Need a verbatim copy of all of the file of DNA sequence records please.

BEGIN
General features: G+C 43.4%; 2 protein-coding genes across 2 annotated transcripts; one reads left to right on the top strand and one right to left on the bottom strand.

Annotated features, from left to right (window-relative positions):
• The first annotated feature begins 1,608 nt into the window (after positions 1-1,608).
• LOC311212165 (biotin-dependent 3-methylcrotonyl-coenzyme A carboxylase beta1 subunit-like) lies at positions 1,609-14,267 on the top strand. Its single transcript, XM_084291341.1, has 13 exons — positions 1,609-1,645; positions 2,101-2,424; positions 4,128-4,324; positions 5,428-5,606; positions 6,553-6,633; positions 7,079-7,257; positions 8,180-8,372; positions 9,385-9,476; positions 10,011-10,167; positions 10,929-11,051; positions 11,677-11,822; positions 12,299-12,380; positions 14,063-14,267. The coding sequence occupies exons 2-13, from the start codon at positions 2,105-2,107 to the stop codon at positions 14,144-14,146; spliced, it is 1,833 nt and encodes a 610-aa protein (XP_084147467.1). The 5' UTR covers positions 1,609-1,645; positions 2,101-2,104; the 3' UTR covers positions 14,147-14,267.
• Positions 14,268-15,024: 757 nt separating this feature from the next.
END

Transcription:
General features: G+C 43.4%; 2 protein-coding genes across 2 annotated transcripts; one reads left to right on the top strand and one right to left on the bottom strand.

Annotated features, from left to right (window-relative positions):
• The first annotated feature begins 1,608 nt into the window (after positions 1-1,608).
• LOC311212165 (biotin-dependent 3-methylcrotonyl-coenzyme A carboxylase beta1 subunit-like) lies at positions 1,609-14,267 on the top strand. Its single transcript, XM_084291341.1, has 13 exons — positions 1,609-1,645; positions 2,101-2,424; positions 4,128-4,324; positions 5,428-5,606; positions 6,553-6,633; positions 7,079-7,257; positions 8,180-8,372; positions 9,385-9,476; positions 10,011-10,167; positions 10,929-11,051; positions 11,677-11,822; positions 12,299-12,380; positions 14,063-14,267. The coding sequence occupies exons 2-13, from the start codon at positions 2,105-2,107 to the stop codon at positions 14,144-14,146; spliced, it is 1,833 nt and encodes a 610-aa protein (XP_084147467.1). The 5' UTR covers positions 1,609-1,645; positions 2,101-2,104; the 3' UTR covers positions 14,147-14,267.
• Positions 14,268-15,024: 757 nt separating this feature from the next.